Australian consumer sentiment falls for fifth month in April

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Australian consumer sentiment falls for fifth month in April

SYDNEY Reuters - Consumer sentiment slipped for a fifth month in April as rising inflation and the risk of higher interest rates weighed on family finances and spending intentions.

The consumer sentiment index of the Westpac-Melbourne Institute was down 0.9% in April from March, when it fell 4.2%. The index was down 19.6% from April last year, to 95.8, almost back to where it was pre-pandemic.

The government's budget in March had a limited effect on the national mood, even though it contained pre-election tax breaks and cuts to fuel excise, according to the survey.

There was a chance of widespread flooding across the east coast, which had an effect on sentiment.

According to Bill Evans, Westpac chief economist Bill Evans, there is more evidence that interest rates, inflation, and weather continued to be unnerving for consumers in the current survey.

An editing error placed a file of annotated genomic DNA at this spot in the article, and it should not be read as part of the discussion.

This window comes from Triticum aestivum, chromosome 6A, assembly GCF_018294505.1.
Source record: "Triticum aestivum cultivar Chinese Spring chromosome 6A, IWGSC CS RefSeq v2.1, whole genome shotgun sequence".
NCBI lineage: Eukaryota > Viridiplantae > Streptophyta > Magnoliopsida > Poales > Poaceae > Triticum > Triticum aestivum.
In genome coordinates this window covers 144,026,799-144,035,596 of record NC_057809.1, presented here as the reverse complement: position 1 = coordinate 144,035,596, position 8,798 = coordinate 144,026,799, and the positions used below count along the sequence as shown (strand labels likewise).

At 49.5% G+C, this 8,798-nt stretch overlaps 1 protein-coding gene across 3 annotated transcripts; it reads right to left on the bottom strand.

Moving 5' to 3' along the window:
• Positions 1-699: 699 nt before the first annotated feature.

He noted that sentiment among people with a home loan fell by 9.2% in April due to speculation that the Reserve Bank of Australia RBA could raise interest rates as early as June.

Some 70.0% of respondents believed there would be a rise in rates in the next 12 months, the highest level since August 2016 when the question was first included in the survey.

The survey's measure of family finances fell 4.8% compared to a year ago's 4.8%, while the outlook for finances fell 0.9% over the next 12 months.

The survey's measures of whether it was a good time to buy a major household item sank 5.3% and is down 20% on a year ago.

After a sharp fall in March, the outlook for the next five years went up by 5.8%, while the outlook for the next five years went up 1.0%.